The GPAC Underage Drinking Prevention workgroup in partnership with ADP and the Attorney Generalís Office produced a website to increase awareness about the health and safety risks associated with Alcoholic Energy Drinks and "Supersized" Alcopop Containers. Visit http://www.adp.ca.gov/youth/aed_index.shtml to learn more.
Town Hall Meetings
The Town Hall Meetings provide an opportunity for communities to learn more about new research on underage drinking, and to discuss how their community can best prevent underage alcohol use. These Town Hall Meetings are designed to alert and empower the community as well as generate interest from the media.
The GPAC Underage Drinking Prevention Workgroup encourages youth-led Town Hall Meetings. Young people can have significant roles in planning and implementing the meetings. For more information on youth development programs that actively plan and coordinate Town Hall Meetings on Underage Drinking visit:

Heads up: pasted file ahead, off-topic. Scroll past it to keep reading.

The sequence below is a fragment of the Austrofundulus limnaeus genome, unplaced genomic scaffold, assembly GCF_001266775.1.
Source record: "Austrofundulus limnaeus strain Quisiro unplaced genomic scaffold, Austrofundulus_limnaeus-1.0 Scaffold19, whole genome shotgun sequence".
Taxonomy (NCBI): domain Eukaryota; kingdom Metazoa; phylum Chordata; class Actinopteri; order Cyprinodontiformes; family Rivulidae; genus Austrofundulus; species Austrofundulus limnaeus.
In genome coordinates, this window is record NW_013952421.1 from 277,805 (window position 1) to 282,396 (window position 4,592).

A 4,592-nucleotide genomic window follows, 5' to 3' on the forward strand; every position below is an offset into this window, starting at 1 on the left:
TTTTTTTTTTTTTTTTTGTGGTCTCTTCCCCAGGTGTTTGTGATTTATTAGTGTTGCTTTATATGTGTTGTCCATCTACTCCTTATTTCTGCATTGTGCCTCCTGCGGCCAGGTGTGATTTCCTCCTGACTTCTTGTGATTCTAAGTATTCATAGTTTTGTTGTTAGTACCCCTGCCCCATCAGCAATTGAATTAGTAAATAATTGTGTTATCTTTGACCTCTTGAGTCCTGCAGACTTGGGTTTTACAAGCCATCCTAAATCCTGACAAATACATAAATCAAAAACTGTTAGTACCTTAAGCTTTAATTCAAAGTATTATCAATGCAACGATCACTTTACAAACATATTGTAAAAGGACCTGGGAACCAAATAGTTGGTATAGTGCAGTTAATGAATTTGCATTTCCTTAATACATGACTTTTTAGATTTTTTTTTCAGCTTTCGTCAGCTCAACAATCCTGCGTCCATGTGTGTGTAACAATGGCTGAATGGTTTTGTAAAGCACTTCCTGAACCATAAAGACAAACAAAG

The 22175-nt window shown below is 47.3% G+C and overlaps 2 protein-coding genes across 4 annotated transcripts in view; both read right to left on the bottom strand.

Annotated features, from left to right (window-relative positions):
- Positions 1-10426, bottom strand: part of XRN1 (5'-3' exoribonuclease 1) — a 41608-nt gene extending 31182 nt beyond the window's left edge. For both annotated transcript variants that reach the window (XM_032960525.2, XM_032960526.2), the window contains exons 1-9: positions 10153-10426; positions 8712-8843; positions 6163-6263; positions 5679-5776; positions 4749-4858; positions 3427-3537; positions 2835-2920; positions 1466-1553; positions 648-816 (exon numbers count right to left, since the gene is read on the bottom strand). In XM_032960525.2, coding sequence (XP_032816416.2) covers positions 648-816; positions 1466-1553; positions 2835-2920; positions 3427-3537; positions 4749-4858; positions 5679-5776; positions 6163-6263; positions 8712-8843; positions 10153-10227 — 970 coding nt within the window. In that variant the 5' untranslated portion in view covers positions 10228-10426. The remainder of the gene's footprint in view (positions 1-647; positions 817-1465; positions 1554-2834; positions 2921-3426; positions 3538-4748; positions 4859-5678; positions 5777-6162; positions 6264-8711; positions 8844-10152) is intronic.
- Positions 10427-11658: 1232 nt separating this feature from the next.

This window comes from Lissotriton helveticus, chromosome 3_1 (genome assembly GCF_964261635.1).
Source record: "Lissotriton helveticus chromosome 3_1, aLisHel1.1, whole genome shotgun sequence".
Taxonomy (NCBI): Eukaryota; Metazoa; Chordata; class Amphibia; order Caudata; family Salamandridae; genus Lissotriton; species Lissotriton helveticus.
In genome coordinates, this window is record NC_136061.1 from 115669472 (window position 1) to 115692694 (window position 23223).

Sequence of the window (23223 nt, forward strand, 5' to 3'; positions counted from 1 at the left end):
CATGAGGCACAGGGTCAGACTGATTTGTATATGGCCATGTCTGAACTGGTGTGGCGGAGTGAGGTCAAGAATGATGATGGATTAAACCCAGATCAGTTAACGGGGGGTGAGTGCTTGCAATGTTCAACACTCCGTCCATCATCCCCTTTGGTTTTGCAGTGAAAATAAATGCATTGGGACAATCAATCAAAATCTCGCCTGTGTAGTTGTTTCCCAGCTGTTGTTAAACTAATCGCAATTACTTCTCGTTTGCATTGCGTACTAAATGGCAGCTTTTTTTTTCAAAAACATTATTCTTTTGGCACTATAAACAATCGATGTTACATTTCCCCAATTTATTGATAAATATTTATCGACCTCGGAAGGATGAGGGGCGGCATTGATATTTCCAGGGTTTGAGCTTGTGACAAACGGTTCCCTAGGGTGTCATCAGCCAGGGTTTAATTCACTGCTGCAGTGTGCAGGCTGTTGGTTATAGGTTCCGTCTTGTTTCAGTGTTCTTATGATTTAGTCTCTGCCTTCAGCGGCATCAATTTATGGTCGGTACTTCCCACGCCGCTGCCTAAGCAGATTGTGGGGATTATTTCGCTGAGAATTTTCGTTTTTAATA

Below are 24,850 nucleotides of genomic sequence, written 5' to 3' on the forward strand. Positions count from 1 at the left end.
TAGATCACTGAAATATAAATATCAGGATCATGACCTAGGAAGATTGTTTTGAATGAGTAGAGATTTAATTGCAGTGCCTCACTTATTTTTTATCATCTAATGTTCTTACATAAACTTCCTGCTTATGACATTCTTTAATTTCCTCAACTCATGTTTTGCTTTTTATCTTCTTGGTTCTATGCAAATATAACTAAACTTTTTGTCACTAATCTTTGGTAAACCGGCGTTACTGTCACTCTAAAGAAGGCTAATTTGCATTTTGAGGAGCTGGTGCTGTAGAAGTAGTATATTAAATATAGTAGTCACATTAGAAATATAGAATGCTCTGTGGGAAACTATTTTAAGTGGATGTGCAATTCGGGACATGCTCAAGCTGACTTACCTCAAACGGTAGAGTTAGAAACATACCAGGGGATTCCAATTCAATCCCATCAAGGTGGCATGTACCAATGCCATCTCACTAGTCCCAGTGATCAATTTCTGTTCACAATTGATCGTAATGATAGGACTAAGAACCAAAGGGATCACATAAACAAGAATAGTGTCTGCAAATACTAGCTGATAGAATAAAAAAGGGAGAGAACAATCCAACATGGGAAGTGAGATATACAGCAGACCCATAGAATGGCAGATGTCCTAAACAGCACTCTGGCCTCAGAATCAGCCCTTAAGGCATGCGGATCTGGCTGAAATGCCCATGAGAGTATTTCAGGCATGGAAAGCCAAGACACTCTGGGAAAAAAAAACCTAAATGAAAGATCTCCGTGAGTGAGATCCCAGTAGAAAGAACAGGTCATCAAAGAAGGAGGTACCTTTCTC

2010 Town Hall Meetings on Underage Drinking in California: Successes, Barriers and Lessons Learned
Friday Night Live
Youth Leadership Institute
Who Can Participate in a Town Hall Meeting?
Anyone can! Since underage drinking is a critical health and safety issue, it is important to involve representatives from the entire community, including parents, youth, educators, substance abuse professionals, health care professionals, justice/law enforcement, highway safety personnel, alcohol control, local government and business. Information about how to find others in your area who may be interested in creating a Town Hall Meeting is included in the Town Hall Meeting Planning Box.